ABC presenter Virginia Trioli speaking at the Women in Media conference.
ABC presenter Virginia Trioli speaking at the Women in Media conference.

Word that will help women beat men

THE thing about women is we all too often say no.

No to that job opportunity because we don't tick one of the boxes.

No to that event we really want to go to because we decide we should be at home with the family.

No to a promotion because we simply don't think we can cut it.

But leading women across the country have called on women to start saying yes.

Emma MacDonald, of HerCanberra, said her one regret when she turned 40 and started saying yes was that she did not start doing so when she was 30.

Here these women share their advice to others trying to make it in the workforce, and what advice they would give to their 20-year-old selves.


Virginia Trioli, ABC presenter

If you think you don't have the organisational and executive function skills required for any job you tick even three of the boxes for - you are wrong.

To represent yourself properly within your own working life, you need to take stock every now and again of what you do well and what you could better - your very own performance appraisal, if you like.

If one thing has stood me in good stead over the last 28 years, it has been a deliberate decision to periodically sit down and take inventory of what I'm doing well, what I need to improve, where the gaps in my skill set and knowledge base are and how I need to fill them.

I'd urge you to do it too. If it helps, find someone you know, admire, and trust, and who knows your work well, and ask them to do this exercise with you.

Never be afraid of self-scrutiny. Don't wait for someone who doesn't have your best interests at heart to point out your shortcomings - get there first and do something about them.

Listen to that voice inside that knows exactly what it is that you really want to do, but is being drowned out by the white noise of what you think you ought to be doing.

That little statistic about how women will only go for a job if they meet all the listed criteria, whereas men will apply even if they only meet a handful, has become something of a cliche.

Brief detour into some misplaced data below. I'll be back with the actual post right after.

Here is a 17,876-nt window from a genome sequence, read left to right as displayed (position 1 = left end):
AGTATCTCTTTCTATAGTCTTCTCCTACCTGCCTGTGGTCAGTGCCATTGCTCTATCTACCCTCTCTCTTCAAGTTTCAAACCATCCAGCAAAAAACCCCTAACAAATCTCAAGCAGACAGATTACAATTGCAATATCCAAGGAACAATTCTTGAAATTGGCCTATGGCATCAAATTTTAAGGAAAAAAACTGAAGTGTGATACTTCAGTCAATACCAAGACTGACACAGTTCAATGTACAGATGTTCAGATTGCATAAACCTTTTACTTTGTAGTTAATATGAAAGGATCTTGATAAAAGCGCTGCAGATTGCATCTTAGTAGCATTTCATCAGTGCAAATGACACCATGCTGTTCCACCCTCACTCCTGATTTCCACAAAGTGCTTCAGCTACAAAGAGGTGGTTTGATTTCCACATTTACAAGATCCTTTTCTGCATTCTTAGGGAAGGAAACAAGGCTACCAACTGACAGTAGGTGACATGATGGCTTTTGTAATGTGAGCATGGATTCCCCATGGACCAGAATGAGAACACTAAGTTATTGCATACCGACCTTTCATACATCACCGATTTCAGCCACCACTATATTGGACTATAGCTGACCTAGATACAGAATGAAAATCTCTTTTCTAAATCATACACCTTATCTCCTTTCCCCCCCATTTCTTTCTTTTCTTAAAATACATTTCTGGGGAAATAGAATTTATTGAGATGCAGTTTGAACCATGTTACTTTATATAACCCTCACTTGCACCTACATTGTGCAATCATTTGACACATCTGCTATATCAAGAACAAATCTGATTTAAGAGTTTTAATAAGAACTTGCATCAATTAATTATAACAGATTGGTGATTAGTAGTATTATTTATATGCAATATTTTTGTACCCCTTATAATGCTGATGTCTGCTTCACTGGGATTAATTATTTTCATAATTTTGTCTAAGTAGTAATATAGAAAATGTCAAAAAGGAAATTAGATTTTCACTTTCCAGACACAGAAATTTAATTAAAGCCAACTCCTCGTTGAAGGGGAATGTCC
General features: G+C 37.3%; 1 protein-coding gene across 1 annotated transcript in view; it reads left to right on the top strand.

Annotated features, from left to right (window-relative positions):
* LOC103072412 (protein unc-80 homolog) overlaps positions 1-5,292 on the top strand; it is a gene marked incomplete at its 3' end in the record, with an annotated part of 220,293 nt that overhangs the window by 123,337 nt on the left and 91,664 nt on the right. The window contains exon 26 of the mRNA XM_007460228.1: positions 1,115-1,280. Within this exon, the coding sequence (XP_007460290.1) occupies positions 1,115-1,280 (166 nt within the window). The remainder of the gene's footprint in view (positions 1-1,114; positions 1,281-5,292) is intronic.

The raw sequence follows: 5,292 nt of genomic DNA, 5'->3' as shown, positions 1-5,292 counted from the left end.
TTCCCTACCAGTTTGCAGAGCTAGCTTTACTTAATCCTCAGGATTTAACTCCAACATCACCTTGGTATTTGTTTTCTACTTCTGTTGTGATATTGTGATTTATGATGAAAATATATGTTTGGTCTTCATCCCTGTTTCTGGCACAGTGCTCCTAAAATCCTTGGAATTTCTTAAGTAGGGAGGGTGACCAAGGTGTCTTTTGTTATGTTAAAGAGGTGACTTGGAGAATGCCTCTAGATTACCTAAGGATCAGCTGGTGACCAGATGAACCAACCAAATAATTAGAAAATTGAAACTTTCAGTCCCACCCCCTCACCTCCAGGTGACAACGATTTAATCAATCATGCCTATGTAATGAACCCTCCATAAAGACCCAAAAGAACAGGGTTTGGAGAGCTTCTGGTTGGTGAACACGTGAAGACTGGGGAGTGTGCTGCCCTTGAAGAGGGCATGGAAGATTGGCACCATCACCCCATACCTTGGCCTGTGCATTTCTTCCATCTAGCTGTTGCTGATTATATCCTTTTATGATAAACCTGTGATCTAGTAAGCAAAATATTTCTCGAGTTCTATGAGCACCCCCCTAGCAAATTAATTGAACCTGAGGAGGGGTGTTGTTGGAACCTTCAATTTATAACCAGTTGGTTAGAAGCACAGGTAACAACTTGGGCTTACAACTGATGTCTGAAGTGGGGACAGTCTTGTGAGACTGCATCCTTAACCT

But, like all good cliches, it persists because it contains a truth. Women - all of us - persistently underrate our abilities.


Jennifer Spilsbury, Cairns Post first female editor

Don't kid yourself, you make mistakes every day. The important thing is to learn from your mistakes.

Try to learn from them because you'll make them all the time. I make mistakes all the time, but I learn from them.

What have we got to lose? If someone doesn't like your idea you are not going to get sacked over that.

Jennifer Spilsbury knows how to make it to the top of your industry.
Jennifer Spilsbury knows how to make it to the top of your industry.

Dr Kirstin Ferguson, non-executive director and chair

We need to forget the ladder. It only helps up one woman at a time and even then they have to hold on for dear life. We need to throw down a fishing net.

Throw down a fishing net, not a ladder, to help all women succeed. My biggest regret was not doing that 30 years ago.

Every women is a role model to someone, even if they don't know it.

No one can give you confidence.


Di Farmer, Queensland Minister for Child Safety, Youth and Women

My biggest challenge has been balancing a political career with being a mother

If you want something, go for it, even if you don't think you can do it. Please go for it.